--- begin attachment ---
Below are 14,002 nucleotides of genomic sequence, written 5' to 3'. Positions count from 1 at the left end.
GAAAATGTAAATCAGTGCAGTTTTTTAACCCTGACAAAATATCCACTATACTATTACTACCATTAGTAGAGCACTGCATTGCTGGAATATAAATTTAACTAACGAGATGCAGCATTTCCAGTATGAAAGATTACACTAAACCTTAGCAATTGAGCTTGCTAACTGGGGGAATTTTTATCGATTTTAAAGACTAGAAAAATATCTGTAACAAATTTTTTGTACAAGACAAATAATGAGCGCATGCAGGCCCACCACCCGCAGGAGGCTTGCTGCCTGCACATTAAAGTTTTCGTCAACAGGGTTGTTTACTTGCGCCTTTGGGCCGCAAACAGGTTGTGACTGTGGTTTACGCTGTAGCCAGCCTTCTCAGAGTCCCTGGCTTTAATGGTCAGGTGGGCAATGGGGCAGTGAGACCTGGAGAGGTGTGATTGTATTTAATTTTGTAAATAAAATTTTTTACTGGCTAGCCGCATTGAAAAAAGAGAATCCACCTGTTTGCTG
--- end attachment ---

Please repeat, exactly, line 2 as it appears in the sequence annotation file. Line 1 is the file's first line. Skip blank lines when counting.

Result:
GAAAATGTAAATCAGTGCAGTTTTTTAACCCTGACAAAATATCCACTATACTATTACTACCATTAGTAGAGCACTGCATTGCTGGAATATAAATTTAACTAACGAGATGCAGCATTTCCAGTATGAAAGATTACACTAAACCTTAGCAATTGAGCTTGCTAACTGGGGGAATTTTTATCGATTTTAAAGACTAGAAAAATATCTGTAACAAATTTTTTGTACAAGACAAATAATGAGCGCATGCAGGCCCACCACCCGCAGGAGGCTTGCTGCCTGCACATTAAAGTTTTCGTCAACAGGGTTGTTTACTTGCGCCTTTGGGCCGCAAACAGGTTGTGACTGTGGTTTACGCTGTAGCCAGCCTTCTCAGAGTCCCTGGCTTTAATGGTCAGGTGGGCAATGGGGCAGTGAGACCTGGAGAGGTGTGATTGTATTTAATTTTGTAAATAAAATTTTTTACTGGCTAGCCGCATTGAAAAAAGAGAATCCACCTGTTTGCTG